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Downtown dying a slow death A recent letter writer...

December 14, 2002

Downtown dying a slow death

A recent letter writer to the Leader is absolutely correct when

she cites the loss of a Laemmle Theatre as part of the long, dismal

parade of bad news for downtown Burbank. When this possibility first

came up several years ago, I was shocked that not one person on

either our planning board or City Council spoke to the issue -- they

had no idea of what getting a Laemmle would mean for Burbank.

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In fact, one planning board member -- whose name I will charitably

keep silent -- actually said at a meeting (and this is an almost

exact quote), "Well, when it comes to this so-called art theater, I

don't know about anyone else, but when I want to see a movie, I send

my kid down to the local Blockbuster to get something." It became

clear to me that, like the recent Urban Outfitters debacle, our civic

leaders have only a hazy idea of what life is like outside our

borders -- if not a limited vision of the possibilities of life

itself.

Although I'm almost never sympathetic to our city staff, I really

felt for them the other night when they all but pleaded with the

council to approve the Newberry's project. It would be understandable

if the council withheld the full subsidy on the grounds of an

ideological opposition to these kinds of schemes. But that's not what

happened with our council that night; they turned down an opportunity

to build a downtown Urban Outfitters solely because they were

concerned about subsidizing two other sites that already have rental

agreements with tenants.

I can't speak for anyone else, but I don't lie awake at night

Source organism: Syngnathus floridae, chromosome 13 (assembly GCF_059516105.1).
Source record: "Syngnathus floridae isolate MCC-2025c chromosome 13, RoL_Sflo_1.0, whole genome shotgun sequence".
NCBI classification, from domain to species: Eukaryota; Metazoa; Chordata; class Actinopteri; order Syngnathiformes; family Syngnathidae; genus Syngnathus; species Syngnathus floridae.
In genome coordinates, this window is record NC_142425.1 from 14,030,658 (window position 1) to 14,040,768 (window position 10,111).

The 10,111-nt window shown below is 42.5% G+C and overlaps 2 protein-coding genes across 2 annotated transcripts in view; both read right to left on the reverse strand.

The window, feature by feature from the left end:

worrying about the prospects for the old Denco building, whose owners

have been receiving huge five-figure checks from the Blockbuster

parent company every month. They have had no incentive to occupy

their empty property the past five years, so why our council

torpedoed the Newberry's project in favor of them, I'll never figure

out. But -- sadly -- it's par for the course here in Burbank. Urban

Outfitters could have been the first step in an upscale revival of

downtown Burbank. But the council blew it. They didn't know any

better. From the same crowd that didn't know quite what the Laemmle

art theater chain was all about, we can't expect anything better. But

is this really what we deserve?

JIM CARLILE

Burbank

Not everyone can afford trendy stores

In response to Kathy Anaya's letter about the stores in the Media

City Center: I am sorry the shops at the Media City Center are too

low-class or not trendy enough for her. Not all of us folks in

Burbank have the money to shop at such expensive stores as Ann

Taylor. There are many of us in Burbank whose finances only warrant

shopping at Macy's if their sale is really good, and Sears and

Mervyn's.

Could the reason that the Card Shoppe and Ann Taylor are no longer

in the mall be that the rent is too high and the stores couldn't

afford it? If stores don't make profits, they aren't going to stay.

EDEN ROSEN

Burbank

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